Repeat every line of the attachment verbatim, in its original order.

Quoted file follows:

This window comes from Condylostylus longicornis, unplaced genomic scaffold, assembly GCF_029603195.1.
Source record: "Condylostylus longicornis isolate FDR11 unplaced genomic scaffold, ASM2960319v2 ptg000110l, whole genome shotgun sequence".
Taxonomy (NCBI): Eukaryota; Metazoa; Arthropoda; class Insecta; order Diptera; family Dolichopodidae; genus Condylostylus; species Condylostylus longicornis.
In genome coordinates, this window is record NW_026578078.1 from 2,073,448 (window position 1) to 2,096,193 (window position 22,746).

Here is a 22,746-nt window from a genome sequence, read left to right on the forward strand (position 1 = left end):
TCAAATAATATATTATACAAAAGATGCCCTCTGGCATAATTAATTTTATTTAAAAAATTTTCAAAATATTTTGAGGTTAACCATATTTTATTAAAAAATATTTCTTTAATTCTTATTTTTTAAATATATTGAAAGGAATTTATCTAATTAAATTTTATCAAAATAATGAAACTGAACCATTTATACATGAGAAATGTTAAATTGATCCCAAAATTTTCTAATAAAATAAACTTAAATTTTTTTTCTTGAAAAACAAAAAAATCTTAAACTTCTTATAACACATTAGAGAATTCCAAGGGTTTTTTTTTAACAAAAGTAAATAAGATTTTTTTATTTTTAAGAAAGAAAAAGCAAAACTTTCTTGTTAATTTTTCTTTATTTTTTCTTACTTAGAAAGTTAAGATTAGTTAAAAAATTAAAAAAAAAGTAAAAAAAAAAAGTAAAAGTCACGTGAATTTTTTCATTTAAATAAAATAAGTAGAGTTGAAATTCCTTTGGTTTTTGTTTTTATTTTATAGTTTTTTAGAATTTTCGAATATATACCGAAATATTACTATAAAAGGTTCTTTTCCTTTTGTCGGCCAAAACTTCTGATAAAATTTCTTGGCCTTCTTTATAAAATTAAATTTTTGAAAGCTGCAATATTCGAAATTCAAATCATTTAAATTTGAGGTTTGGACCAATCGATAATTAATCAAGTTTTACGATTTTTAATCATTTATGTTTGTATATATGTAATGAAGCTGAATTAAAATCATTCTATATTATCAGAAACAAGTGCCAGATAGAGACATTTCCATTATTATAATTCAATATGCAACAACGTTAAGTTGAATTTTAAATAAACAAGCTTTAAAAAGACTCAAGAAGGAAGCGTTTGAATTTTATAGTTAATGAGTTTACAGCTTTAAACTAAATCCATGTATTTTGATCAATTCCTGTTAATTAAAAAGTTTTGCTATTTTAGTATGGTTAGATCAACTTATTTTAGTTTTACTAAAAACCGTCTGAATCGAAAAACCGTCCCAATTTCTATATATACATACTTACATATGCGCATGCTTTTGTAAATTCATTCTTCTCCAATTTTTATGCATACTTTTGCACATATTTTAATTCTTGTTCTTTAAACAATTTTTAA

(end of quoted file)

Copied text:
This window comes from Condylostylus longicornis, unplaced genomic scaffold, assembly GCF_029603195.1.
Source record: "Condylostylus longicornis isolate FDR11 unplaced genomic scaffold, ASM2960319v2 ptg000110l, whole genome shotgun sequence".
Taxonomy (NCBI): Eukaryota; Metazoa; Arthropoda; class Insecta; order Diptera; family Dolichopodidae; genus Condylostylus; species Condylostylus longicornis.
In genome coordinates, this window is record NW_026578078.1 from 2,073,448 (window position 1) to 2,096,193 (window position 22,746).

Here is a 22,746-nt window from a genome sequence, read left to right on the forward strand (position 1 = left end):
TCAAATAATATATTATACAAAAGATGCCCTCTGGCATAATTAATTTTATTTAAAAAATTTTCAAAATATTTTGAGGTTAACCATATTTTATTAAAAAATATTTCTTTAATTCTTATTTTTTAAATATATTGAAAGGAATTTATCTAATTAAATTTTATCAAAATAATGAAACTGAACCATTTATACATGAGAAATGTTAAATTGATCCCAAAATTTTCTAATAAAATAAACTTAAATTTTTTTTCTTGAAAAACAAAAAAATCTTAAACTTCTTATAACACATTAGAGAATTCCAAGGGTTTTTTTTTAACAAAAGTAAATAAGATTTTTTTATTTTTAAGAAAGAAAAAGCAAAACTTTCTTGTTAATTTTTCTTTATTTTTTCTTACTTAGAAAGTTAAGATTAGTTAAAAAATTAAAAAAAAAGTAAAAAAAAAAAGTAAAAGTCACGTGAATTTTTTCATTTAAATAAAATAAGTAGAGTTGAAATTCCTTTGGTTTTTGTTTTTATTTTATAGTTTTTTAGAATTTTCGAATATATACCGAAATATTACTATAAAAGGTTCTTTTCCTTTTGTCGGCCAAAACTTCTGATAAAATTTCTTGGCCTTCTTTATAAAATTAAATTTTTGAAAGCTGCAATATTCGAAATTCAAATCATTTAAATTTGAGGTTTGGACCAATCGATAATTAATCAAGTTTTACGATTTTTAATCATTTATGTTTGTATATATGTAATGAAGCTGAATTAAAATCATTCTATATTATCAGAAACAAGTGCCAGATAGAGACATTTCCATTATTATAATTCAATATGCAACAACGTTAAGTTGAATTTTAAATAAACAAGCTTTAAAAAGACTCAAGAAGGAAGCGTTTGAATTTTATAGTTAATGAGTTTACAGCTTTAAACTAAATCCATGTATTTTGATCAATTCCTGTTAATTAAAAAGTTTTGCTATTTTAGTATGGTTAGATCAACTTATTTTAGTTTTACTAAAAACCGTCTGAATCGAAAAACCGTCCCAATTTCTATATATACATACTTACATATGCGCATGCTTTTGTAAATTCATTCTTCTCCAATTTTTATGCATACTTTTGCACATATTTTAATTCTTGTTCTTTAAACAATTTTTAA